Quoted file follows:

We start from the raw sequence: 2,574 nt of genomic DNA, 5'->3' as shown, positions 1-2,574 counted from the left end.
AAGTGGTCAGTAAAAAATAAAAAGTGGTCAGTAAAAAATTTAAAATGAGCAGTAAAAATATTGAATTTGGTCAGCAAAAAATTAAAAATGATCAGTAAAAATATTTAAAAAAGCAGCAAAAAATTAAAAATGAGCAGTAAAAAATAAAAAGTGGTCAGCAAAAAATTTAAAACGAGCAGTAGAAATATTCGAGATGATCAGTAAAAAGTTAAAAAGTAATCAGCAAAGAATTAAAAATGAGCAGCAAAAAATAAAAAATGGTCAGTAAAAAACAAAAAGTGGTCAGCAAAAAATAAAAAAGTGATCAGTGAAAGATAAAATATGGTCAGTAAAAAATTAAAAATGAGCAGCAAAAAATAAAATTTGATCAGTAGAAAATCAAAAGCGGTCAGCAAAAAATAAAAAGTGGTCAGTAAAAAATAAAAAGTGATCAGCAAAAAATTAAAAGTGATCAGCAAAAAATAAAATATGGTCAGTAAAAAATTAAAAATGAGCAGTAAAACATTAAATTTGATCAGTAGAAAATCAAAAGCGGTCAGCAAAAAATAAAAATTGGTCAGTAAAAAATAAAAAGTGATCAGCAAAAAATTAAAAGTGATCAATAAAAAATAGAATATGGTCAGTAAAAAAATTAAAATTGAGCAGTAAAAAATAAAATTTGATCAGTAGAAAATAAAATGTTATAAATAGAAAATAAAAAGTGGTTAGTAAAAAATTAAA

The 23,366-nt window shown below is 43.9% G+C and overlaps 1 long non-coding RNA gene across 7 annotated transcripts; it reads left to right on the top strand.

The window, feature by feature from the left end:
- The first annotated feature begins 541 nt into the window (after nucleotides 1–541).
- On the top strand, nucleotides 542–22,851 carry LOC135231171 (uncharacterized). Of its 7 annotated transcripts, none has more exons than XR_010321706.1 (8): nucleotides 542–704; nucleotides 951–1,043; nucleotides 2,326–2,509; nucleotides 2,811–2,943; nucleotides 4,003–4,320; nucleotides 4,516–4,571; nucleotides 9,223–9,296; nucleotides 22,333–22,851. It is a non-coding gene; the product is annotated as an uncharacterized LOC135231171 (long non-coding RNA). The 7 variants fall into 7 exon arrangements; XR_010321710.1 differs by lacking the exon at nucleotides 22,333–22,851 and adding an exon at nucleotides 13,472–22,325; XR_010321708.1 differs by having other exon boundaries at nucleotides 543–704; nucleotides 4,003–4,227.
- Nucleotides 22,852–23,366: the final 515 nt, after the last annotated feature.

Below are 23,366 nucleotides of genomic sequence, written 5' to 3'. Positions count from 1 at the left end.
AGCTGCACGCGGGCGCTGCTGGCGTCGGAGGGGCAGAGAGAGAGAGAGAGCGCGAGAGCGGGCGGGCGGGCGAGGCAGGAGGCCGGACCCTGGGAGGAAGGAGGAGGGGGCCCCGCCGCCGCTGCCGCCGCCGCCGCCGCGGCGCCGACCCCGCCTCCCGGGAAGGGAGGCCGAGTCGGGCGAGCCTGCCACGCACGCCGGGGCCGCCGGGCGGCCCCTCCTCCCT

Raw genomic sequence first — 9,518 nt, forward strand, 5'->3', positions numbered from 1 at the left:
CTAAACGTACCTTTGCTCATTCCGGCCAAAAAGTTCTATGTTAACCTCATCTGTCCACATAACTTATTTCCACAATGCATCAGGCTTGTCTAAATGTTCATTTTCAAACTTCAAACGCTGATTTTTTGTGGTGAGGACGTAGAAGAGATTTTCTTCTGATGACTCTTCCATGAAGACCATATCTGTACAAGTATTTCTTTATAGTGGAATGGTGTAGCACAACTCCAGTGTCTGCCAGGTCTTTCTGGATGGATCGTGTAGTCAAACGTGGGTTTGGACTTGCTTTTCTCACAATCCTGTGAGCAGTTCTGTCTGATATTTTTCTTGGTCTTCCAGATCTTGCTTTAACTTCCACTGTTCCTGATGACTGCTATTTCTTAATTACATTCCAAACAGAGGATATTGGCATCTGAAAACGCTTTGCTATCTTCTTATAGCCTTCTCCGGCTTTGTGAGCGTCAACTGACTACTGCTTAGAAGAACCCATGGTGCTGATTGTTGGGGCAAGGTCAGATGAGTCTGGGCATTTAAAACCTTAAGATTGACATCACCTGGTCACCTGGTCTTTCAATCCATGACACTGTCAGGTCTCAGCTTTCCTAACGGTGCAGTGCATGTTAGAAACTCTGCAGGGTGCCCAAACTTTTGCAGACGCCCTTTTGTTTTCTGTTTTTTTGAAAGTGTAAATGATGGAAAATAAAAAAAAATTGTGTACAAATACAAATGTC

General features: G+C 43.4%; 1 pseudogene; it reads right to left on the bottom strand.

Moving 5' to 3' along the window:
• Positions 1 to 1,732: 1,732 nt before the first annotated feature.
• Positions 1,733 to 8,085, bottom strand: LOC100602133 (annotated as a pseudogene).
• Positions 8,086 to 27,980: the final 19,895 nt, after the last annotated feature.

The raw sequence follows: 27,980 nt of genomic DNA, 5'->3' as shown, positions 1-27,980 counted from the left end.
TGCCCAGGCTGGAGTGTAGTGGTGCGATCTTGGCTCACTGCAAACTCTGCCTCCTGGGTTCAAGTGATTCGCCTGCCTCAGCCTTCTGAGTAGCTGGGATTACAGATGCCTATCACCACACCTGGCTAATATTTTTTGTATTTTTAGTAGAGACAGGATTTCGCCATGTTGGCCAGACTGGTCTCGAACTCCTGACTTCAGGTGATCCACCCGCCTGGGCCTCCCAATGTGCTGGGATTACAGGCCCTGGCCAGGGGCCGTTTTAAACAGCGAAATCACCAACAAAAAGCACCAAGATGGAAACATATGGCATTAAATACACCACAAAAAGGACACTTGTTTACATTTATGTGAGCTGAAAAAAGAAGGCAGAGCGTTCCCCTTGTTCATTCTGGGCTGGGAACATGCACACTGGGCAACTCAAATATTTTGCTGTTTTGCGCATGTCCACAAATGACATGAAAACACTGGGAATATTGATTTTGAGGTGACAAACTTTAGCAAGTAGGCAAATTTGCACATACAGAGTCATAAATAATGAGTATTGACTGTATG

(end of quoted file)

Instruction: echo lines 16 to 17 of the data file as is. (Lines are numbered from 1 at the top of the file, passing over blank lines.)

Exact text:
• Positions 8,086 to 27,980: the final 19,895 nt, after the last annotated feature.

The raw sequence follows: 27,980 nt of genomic DNA, 5'->3' as shown, positions 1-27,980 counted from the left end.